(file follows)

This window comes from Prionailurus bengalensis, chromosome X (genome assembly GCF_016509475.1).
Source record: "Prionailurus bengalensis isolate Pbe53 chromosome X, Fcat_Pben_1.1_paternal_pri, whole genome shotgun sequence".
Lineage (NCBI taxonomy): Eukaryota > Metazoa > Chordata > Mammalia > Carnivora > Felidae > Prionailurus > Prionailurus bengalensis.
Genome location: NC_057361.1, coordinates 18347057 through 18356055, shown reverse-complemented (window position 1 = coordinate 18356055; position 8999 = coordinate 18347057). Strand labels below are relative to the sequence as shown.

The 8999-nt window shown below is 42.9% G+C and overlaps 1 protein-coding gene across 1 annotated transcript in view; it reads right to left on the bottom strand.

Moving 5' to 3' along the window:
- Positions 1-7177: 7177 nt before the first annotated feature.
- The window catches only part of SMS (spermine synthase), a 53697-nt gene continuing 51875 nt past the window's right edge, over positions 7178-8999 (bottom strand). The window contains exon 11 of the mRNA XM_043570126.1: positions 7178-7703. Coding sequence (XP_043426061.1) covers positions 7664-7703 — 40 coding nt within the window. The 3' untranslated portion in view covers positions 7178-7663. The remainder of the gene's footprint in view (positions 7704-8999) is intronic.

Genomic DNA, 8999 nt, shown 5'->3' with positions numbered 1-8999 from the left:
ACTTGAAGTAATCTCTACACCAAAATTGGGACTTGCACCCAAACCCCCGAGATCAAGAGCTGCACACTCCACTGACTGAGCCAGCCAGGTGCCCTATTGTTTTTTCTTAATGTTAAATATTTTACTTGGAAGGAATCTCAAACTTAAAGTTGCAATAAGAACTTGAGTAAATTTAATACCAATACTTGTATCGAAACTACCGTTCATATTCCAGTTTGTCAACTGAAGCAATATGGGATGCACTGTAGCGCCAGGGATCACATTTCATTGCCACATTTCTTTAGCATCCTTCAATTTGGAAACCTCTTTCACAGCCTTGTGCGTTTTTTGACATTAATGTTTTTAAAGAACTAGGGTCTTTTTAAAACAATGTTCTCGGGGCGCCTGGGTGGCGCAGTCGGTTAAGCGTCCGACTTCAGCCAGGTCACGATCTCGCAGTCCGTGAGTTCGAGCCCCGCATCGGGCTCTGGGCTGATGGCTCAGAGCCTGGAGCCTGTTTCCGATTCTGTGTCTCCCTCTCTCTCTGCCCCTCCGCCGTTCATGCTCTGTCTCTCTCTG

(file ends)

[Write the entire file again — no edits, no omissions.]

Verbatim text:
This window comes from Prionailurus bengalensis, chromosome X (genome assembly GCF_016509475.1).
Source record: "Prionailurus bengalensis isolate Pbe53 chromosome X, Fcat_Pben_1.1_paternal_pri, whole genome shotgun sequence".
Lineage (NCBI taxonomy): Eukaryota > Metazoa > Chordata > Mammalia > Carnivora > Felidae > Prionailurus > Prionailurus bengalensis.
Genome location: NC_057361.1, coordinates 18347057 through 18356055, shown reverse-complemented (window position 1 = coordinate 18356055; position 8999 = coordinate 18347057). Strand labels below are relative to the sequence as shown.

The 8999-nt window shown below is 42.9% G+C and overlaps 1 protein-coding gene across 1 annotated transcript in view; it reads right to left on the bottom strand.

Moving 5' to 3' along the window:
- Positions 1-7177: 7177 nt before the first annotated feature.
- The window catches only part of SMS (spermine synthase), a 53697-nt gene continuing 51875 nt past the window's right edge, over positions 7178-8999 (bottom strand). The window contains exon 11 of the mRNA XM_043570126.1: positions 7178-7703. Coding sequence (XP_043426061.1) covers positions 7664-7703 — 40 coding nt within the window. The 3' untranslated portion in view covers positions 7178-7663. The remainder of the gene's footprint in view (positions 7704-8999) is intronic.

Genomic DNA, 8999 nt, shown 5'->3' with positions numbered 1-8999 from the left:
ACTTGAAGTAATCTCTACACCAAAATTGGGACTTGCACCCAAACCCCCGAGATCAAGAGCTGCACACTCCACTGACTGAGCCAGCCAGGTGCCCTATTGTTTTTTCTTAATGTTAAATATTTTACTTGGAAGGAATCTCAAACTTAAAGTTGCAATAAGAACTTGAGTAAATTTAATACCAATACTTGTATCGAAACTACCGTTCATATTCCAGTTTGTCAACTGAAGCAATATGGGATGCACTGTAGCGCCAGGGATCACATTTCATTGCCACATTTCTTTAGCATCCTTCAATTTGGAAACCTCTTTCACAGCCTTGTGCGTTTTTTGACATTAATGTTTTTAAAGAACTAGGGTCTTTTTAAAACAATGTTCTCGGGGCGCCTGGGTGGCGCAGTCGGTTAAGCGTCCGACTTCAGCCAGGTCACGATCTCGCAGTCCGTGAGTTCGAGCCCCGCATCGGGCTCTGGGCTGATGGCTCAGAGCCTGGAGCCTGTTTCCGATTCTGTGTCTCCCTCTCTCTCTGCCCCTCCGCCGTTCATGCTCTGTCTCTCTCTG